Professional and Popular Philosophy:
Online Debates

by Ralph Dumain

"The Philosophical Value of Coffee-House Debates" by Bernard Roy: New York Café Philo Discussion [1]

Bernard suggests that professional philosophers must stay in touch with a popular audience or they will get stale. Outsiders to the profession can help re-enliven it. I don't recall Bernard getting too specific on precisely how this can happen. From my nebulous recollection of [the summary of the New York] Café Philo session on "Why Café Philo?", I don't recall any more specificity on this point. So I would like to hear more on just what contributions Bernard (and others) think(s) outsiders have made or can make to the ongoing enterprise of philosophy.

What topics work best or least well in the hands of non-professional philosophers?

A problem of translation: how does the outsider's perspective force the professionals to re-examine their own assumptions?

(12 November 2000)

T— has a good point, that the term "professional" may be a red herring. I would agree, the point is the content of the activity itself, not the question of credentials or institutional position. Still, it is likely the case that those who perform this activity in a professional activity are far better positioned to carry on the activity of philosophizing in certain respects: having been subjected to rigorous training, interaction with one's peers, having assimilated lots of specialized literature, etc. That's really the heart of the issue, after all.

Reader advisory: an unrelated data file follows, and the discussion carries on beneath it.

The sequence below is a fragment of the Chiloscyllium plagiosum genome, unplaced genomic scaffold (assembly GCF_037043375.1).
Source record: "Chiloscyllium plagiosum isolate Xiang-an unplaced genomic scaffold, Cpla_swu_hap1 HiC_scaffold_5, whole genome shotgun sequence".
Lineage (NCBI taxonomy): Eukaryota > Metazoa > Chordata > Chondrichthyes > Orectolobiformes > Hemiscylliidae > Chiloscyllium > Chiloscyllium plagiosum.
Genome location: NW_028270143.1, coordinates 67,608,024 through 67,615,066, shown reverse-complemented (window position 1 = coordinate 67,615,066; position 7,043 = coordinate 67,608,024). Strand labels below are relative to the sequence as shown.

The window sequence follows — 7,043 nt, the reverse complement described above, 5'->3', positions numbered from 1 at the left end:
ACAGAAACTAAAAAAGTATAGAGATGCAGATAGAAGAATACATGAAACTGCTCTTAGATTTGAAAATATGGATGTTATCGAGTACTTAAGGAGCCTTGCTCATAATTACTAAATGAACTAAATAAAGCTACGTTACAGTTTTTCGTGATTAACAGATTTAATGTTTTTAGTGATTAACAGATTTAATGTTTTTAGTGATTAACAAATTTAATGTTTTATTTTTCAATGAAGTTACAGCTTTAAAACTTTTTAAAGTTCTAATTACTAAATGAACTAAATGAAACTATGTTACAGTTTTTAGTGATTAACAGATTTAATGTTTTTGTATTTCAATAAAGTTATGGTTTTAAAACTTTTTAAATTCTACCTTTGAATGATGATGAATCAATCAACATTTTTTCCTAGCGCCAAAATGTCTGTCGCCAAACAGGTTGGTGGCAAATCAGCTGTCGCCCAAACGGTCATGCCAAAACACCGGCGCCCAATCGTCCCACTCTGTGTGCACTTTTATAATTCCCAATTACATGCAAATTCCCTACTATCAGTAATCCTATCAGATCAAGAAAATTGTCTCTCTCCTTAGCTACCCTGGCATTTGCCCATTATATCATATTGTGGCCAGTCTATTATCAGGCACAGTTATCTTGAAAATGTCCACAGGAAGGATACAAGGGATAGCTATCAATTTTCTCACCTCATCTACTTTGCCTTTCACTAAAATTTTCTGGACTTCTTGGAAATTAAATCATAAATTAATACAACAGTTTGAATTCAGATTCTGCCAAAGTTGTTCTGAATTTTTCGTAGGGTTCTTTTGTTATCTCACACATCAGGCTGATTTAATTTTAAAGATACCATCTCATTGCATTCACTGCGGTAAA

It seems to me that any insider-outsider situation of this sort carries with it enabling and disabling tendencies. The issue is not only to specify the respective advantages and disadvantages of each, but to show how they connect up with assimilating the intellectual capital of the past, and with the development of the capacity to think profoundly and creatively at a deeply abstract level.

From my experience of the Café Philo in DC, and I might add my occasional experiences with Chris Phillips' Socrates Café, there are some claims that could be made regarding the development of mid-range philosophies (I can't be certain this is a meaningful term), i.e., picking a specific issue and examining it from all possible angles and thus achieving for the discussion group in question a more sophisticated picture of the interlocking aspects and background assumptions involved in understanding these topics. However, at the end of the day, there remains the need—always unfulfilled—to systematize what has been learned and elucidate the overall underlying conceptual structure of what has been unearthed in the process of discussion.

This itself is fundamentally not an issue of the professional vs. the amateur, because there is no guarantee that professionally trained people are all that brilliant in this capacity, and it is possible that self-trained individuals have developed the intellectual discipline to fulfill this task of systematization. Perhaps if participants in the discussion sat down at home afterwards and attempted to systematize what they have learned, there would be more—closure perhaps is not the word—but perhaps a more definitive summing up from each individual's perspective.